The Obama administration's first-term deal with automakers to raise mileage standards presents a "game plan" the Environmental Protection Agency will use to cut power plant greenhouse gas emissions, Administrator Gina McCarthy said Tuesday.
In her first major speech since winning Senate confirmation and since President Barack Obama laid out his climate change plan, McCarthy avoided specifics about what EPA will propose by June of next year. But she stressed that EPA will look to states' carbon reduction programs, including renewable energy mandates, and industry input.
In an interview with The New York Times, EPA Administrator Gina McCarthy dismissed the alleged "war on coal," contending the agency is following its mission to reduce pollution, The New York Times reports.
Electricity generators used more coal in the first half of 2013 compared to last the same period last year, but large stockpiles prevented price increases, the Energy Department said Friday.
Higher natural gas prices and greater electricity demand drove up coal consumption 13 percent during the first four months compared to a year earlier, the Energy Information Administration said, with that trend expected to extend through June. Weekly coal spot prices remained mostly flat, however, as utilities chose to use up existing inventories.
House Natural Resources Energy and Mineral Resources Subcommittee hearing, "War on Jobs: Examining the Operations of the Office of Surface Mining and the Status of the Stream Buffer Zone Rule." Interior Office of Surface Mining Reclamation and Enforcement Director Joe Pizarchik to testify.
WASHINGTON (AP) — Energy Secretary Ernest Moniz said Thursday that coal will continue to play a major role in meeting America's energy needs even as the Obama administration seeks to reduce carbon emissions and combat global warming.
Sales of coal to Asia's big four economies have soared in the last five years, to a quarter of U.S. exports, the Energy Department reported Friday.
The U.S. in 2007 sent just 2 percent of its exported coal to China, India, Japan and South Korea, the Energy Information Administration said. Surging demand by those countries helped set an overall monthly U.S. coal export record in March at 13.6 million tons.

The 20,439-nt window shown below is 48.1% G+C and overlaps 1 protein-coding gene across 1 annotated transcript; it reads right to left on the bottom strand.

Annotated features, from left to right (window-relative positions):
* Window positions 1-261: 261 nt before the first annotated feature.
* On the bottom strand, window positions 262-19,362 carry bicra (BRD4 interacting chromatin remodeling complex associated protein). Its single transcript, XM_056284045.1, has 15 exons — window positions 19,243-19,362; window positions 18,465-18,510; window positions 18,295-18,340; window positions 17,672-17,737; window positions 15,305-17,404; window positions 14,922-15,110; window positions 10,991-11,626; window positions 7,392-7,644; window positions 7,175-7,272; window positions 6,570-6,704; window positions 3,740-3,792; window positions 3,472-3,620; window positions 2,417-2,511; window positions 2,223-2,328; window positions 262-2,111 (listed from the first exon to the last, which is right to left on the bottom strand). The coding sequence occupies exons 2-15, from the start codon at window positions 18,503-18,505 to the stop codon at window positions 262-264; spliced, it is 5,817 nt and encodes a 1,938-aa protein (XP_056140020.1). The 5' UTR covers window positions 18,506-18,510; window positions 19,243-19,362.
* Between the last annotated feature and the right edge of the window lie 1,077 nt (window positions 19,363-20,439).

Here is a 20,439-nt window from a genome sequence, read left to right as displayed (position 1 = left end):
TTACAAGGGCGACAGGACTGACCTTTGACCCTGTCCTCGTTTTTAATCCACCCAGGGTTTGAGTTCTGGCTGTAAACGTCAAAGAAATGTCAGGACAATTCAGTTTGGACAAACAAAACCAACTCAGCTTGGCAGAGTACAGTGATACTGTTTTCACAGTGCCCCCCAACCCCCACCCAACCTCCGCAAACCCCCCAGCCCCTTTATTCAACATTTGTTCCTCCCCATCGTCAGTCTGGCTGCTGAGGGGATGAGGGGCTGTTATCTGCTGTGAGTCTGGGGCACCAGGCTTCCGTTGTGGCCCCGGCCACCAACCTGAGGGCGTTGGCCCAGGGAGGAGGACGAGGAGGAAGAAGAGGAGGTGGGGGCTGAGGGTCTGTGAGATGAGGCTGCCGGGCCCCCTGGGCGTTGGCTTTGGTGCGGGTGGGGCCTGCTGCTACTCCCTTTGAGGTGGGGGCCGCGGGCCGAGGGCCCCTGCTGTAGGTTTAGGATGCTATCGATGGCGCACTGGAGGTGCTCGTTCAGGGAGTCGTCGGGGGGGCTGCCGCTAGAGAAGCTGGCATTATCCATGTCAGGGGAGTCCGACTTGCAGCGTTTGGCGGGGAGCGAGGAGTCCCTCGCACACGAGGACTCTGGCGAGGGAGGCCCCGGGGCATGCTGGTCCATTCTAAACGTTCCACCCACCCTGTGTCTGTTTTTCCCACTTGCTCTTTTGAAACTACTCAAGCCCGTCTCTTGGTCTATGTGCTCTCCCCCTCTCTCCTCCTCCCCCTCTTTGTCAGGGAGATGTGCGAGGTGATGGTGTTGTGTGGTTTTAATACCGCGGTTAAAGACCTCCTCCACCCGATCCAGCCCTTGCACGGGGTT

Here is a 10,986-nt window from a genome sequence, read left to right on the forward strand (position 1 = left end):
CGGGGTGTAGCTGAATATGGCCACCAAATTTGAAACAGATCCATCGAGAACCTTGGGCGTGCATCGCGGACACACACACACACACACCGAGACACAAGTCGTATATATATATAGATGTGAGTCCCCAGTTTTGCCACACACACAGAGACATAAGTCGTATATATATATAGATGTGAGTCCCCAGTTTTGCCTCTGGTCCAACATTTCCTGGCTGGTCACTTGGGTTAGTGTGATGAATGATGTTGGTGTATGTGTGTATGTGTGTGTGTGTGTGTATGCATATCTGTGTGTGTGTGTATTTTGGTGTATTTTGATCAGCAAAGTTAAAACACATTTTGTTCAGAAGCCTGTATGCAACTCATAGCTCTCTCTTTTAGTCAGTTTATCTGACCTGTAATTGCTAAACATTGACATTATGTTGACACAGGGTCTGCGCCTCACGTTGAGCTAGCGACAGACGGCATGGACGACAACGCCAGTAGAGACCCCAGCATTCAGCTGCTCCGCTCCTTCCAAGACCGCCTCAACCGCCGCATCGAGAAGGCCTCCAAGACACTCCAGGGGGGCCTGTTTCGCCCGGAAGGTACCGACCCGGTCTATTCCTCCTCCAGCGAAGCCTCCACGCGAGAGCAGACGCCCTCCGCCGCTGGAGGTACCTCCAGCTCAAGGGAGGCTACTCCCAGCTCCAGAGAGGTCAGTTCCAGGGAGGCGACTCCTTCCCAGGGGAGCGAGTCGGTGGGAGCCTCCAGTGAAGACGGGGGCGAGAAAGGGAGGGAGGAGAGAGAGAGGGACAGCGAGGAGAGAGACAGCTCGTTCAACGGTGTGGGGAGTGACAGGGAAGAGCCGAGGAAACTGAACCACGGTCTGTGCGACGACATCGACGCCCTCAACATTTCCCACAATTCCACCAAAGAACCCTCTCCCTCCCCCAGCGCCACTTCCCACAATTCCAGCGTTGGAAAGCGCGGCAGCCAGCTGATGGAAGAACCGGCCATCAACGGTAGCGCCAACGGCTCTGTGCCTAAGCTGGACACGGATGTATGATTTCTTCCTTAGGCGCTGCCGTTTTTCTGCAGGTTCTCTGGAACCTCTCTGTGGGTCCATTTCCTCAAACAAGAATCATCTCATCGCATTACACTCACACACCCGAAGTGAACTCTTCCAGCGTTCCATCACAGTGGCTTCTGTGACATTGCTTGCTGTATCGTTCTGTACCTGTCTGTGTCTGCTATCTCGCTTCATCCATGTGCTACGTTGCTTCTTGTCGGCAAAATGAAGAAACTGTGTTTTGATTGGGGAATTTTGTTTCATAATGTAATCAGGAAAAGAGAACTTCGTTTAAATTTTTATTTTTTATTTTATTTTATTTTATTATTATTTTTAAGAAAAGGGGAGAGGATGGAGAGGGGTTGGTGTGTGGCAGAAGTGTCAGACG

The budget proposal introduced by Rep. Paul Ryan, R-Wis., and Sen. Patty Murray, D-Wash., includes a provision to approve an agreement between the U.S. and Mexico to cooperate on offshore drilling along their maritime border, The Hill reports.
The American Petroleum Institute and the American Fuel and Petrochemical Manufacturers filed a legal brief against the Environmental Protection Agency in their lawsuit against the agency, alleging it has ignored several legal deadlines, The Hill reports.
The International Energy Agency boosted its forecasts for next year's daily oil consumption to 1.2 million barrels a day after the U.S. posted its highest consumption levels in the last five years, Bloomberg reports.
A White House aide said Center for American Progress founder John Podesta, an opponent of the Keystone XL pipeline, will recuse himself from any decision on the project when he begins his tour as special adviser to President Obama, Politico reports.
An inspector general report found that the Environmental Protection Agency was made aware that former senior executive John C. Beale, who recently pleaded guilty to stealing $900,000 posing as a CIA agent, was collecting unauthorized payments, The Washington Post reports.
Mississippi utility regulators rejected a proposal to merge Entergy Corp. and ITC Holdings Corp., arguing the deal could boost electricity rates by $300 million over the next three decades, The Associated Press reports.
The Mexican Senate gave general approval to an energy reform package endorsed by President Enrique Pena Nieto that would open the nation's oil sector to outside investment. After debates conclude, final approval is expected today, Reuters reports.
U.K. Committee on Climate Change Chairman John Gummer, the nation's top adviser on global warming issues, said a plan to cut carbon emissions in half is attainable and should be pursued despite increases in energy costs, Bloomberg reports.